A view of a Xinjiang facility believed to be a re-education camp where mostly Muslim ethnic minorities are detained. The auditing demands of Washington’s new Xinjiang ‘forced labour’ law have raised questions about Chinese firms’ ability to meet the requirements. Photo: AFP
A view of a Xinjiang facility believed to be a re-education camp where mostly Muslim ethnic minorities are detained. The auditing demands of Washington’s new Xinjiang ‘forced labour’ law have raised questions about Chinese firms’ ability to meet the requirements. Photo: AFP
Xinjiang

Xinjiang ‘forced labour’ law leaves Chinese companies in a bind, with doubts over supply chain audits

  • Calls are growing for Beijing to allow independent supply chain audits to meet the requirements a new US law on ‘forced labour’ in Xinjiang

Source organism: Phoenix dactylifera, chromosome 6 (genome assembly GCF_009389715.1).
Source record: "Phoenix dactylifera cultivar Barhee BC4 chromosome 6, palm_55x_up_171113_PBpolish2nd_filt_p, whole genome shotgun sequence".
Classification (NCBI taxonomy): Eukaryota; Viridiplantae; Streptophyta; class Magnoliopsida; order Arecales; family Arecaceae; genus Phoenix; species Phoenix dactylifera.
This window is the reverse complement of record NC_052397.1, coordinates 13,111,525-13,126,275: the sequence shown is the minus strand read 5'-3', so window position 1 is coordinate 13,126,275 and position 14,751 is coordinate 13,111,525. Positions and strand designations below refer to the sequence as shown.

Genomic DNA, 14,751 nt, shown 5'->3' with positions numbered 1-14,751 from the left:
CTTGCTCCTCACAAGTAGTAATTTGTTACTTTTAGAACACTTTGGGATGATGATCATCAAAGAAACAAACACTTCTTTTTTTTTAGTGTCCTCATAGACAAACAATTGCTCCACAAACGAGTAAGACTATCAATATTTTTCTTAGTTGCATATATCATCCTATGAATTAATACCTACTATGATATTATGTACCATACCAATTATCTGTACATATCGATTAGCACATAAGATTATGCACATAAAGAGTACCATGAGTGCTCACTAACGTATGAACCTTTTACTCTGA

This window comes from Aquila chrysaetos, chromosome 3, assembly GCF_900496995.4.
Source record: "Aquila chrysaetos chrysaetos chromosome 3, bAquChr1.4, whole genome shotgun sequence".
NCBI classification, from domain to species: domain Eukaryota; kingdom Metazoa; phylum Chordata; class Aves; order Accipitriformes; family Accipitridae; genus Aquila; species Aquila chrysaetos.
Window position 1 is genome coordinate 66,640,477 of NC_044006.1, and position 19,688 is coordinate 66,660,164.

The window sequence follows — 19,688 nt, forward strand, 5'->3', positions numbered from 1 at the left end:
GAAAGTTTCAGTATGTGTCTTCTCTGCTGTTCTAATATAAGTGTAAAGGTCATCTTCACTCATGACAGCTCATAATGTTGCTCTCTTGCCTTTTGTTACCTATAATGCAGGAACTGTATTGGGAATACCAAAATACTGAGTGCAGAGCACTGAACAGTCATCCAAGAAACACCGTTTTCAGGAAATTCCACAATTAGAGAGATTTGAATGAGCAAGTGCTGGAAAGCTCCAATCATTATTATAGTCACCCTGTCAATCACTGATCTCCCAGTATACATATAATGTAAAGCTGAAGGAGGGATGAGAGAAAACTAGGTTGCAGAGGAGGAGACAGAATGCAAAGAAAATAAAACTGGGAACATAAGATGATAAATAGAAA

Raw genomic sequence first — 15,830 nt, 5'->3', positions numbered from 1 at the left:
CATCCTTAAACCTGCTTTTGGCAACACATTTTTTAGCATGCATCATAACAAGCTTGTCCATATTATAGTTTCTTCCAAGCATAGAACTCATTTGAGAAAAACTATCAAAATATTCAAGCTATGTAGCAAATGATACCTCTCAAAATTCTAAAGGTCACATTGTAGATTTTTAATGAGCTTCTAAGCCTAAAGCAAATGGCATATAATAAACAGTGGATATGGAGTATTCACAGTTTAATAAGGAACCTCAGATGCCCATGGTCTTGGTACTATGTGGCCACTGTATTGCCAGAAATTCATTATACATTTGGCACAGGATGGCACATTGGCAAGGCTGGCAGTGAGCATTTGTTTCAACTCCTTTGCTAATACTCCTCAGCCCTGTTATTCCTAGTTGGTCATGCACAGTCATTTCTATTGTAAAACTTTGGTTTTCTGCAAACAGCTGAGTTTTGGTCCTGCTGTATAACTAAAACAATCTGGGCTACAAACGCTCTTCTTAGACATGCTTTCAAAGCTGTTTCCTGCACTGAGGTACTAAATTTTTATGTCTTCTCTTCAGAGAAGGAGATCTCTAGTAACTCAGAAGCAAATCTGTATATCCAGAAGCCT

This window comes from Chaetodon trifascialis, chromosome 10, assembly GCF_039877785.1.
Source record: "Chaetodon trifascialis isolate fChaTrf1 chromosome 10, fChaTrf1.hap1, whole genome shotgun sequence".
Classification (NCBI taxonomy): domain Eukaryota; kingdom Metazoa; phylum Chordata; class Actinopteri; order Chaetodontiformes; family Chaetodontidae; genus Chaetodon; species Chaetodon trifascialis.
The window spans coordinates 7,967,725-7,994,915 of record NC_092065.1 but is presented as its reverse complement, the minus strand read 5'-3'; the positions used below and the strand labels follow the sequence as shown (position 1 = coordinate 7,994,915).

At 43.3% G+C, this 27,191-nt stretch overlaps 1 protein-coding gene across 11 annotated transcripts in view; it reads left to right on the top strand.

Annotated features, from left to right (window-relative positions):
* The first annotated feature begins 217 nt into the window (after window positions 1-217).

• US importers cannot gather evidence alone, so the burden of proof has been passed to Chinese companies, who face ‘very high requirements’

A view of a Xinjiang facility believed to be a re-education camp where mostly Muslim ethnic minorities are detained. The auditing demands of Washington’s new Xinjiang ‘forced labour’ law have raised questions about Chinese firms’ ability to meet the requirements. Photo: AFP
A view of a Xinjiang facility believed to be a re-education camp where mostly Muslim ethnic minorities are detained. The auditing demands of Washington’s new Xinjiang ‘forced labour’ law have raised questions about Chinese firms’ ability to meet the requirements. Photo: AFP
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